Concept Honda Civic Likely A Reality
Honda does not do a good job with its concept cars. No, they are not design failures – rather, they usually are not truly concepts.
When Honda displays a concept vehicle at an auto show, visitors need to ask Honda show representatives if the car they are seeing will be built. Likely, the answer is yes as the vehicle you are looking at may already been green-lighted for production.
At the 2011 North American International Auto Show in Detroit, Honda revealed one such “concept” vehicle – the Honda Civic. Calling it a concept isn’t accurate – this model resembles the 2012 Honda Civic right down to the wheelwells.
But first, some Honda Civic history. This model was introduced as a subcompact to the US market in the early 1970s, the first Honda passenger vehicle sold in America. Always popular, the Honda Civic is a perennial top-five selling car for Honda, rivaling the Honda Accord in sales and competing directly against the Toyota Corolla.
Larger these days and now sold as a compact, the Civic is facing renewed competition from American and Asian automakers alike. Typically, the Civic is completely redesigned once every four or five years, but this latest generation model is hanging around for a sixth year. Credit Honda for taking into consideration what its competitors are offering, cars such as the Chevrolet Cruze, Ford Focus and Hyundia Elantra which have leapfrogged the Civic in technology and fuel efficiency.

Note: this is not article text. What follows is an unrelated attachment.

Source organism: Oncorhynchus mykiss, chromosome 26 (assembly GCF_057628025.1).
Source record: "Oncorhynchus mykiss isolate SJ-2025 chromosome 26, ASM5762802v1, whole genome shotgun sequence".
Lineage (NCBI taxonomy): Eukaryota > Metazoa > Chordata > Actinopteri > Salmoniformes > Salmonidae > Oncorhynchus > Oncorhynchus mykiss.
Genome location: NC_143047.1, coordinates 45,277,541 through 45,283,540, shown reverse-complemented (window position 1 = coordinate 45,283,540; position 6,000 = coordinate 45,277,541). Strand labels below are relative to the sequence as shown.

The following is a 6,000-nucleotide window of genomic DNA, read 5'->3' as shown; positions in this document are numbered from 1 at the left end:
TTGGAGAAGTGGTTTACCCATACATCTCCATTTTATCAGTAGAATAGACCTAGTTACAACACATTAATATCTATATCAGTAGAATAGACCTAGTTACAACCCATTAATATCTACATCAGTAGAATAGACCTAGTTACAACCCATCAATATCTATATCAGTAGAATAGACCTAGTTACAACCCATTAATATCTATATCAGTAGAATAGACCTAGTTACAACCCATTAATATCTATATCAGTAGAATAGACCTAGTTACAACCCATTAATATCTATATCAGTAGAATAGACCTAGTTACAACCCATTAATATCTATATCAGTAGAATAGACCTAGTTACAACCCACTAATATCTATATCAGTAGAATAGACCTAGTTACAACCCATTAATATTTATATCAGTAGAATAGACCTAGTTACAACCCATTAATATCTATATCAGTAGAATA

On display at the NAIAS are conceptual versions of the ninth generation Honda Civic coupe and sedan. This vehicle retains much of the Civic design logic, but it also brings back a hybrid model. That hybrid will be powered by a lithium-ion battery, allowing the Civic to claim some of the highest fuel efficiency of any standard hybrid.
From the exterior, the Civic concepts reveals the sedan’s and coupe’s smooth, yet striking lines with steeply raked windshields, broad posture and noticeable character lines along the side view. That lower character line on both vehicles widens toward the rear fenders to deepen the active impression of forward energy. In other words, the car looks to be ready to move when it is sitting still. Credit the Civic’s deeply recessed headlamps for adding to that mystique.
Inside, Honda promises to maintain the fit and finish and ease of use cabin layout that has long been a selling point for the Civic. Though the exterior reveals the direction for the 2012 Civic, Honda has held back on what the cabin will look like as well as what they will be doing under the hood.
The biggest challenge for Honda is responding to what its competitors are doing: offering one or more models capable of achieving 40 mpg on the highway, something which eludes the Civic. Indeed, the Hyundai Elantra threw the gauntlet down when its 2011 model was released – both manual and automatic versions get 29 mpg city, 40 mpg highway – much better than the Civic. The Cruze, too, has an ECO model which betters the Civic, getting 42 mpg on the highway.
Don’t expect Honda to roll over and play dead – the Japanese automaker is keeping some things close to the vest and may surprise us later in 2011 when the 2012 Honda Civic debuts. What won’t be a surprise is the vehicle’s exterior which is currently being showcased at auto shows across North America, representing the ninth generation compact Honda Civic coupe and sedan.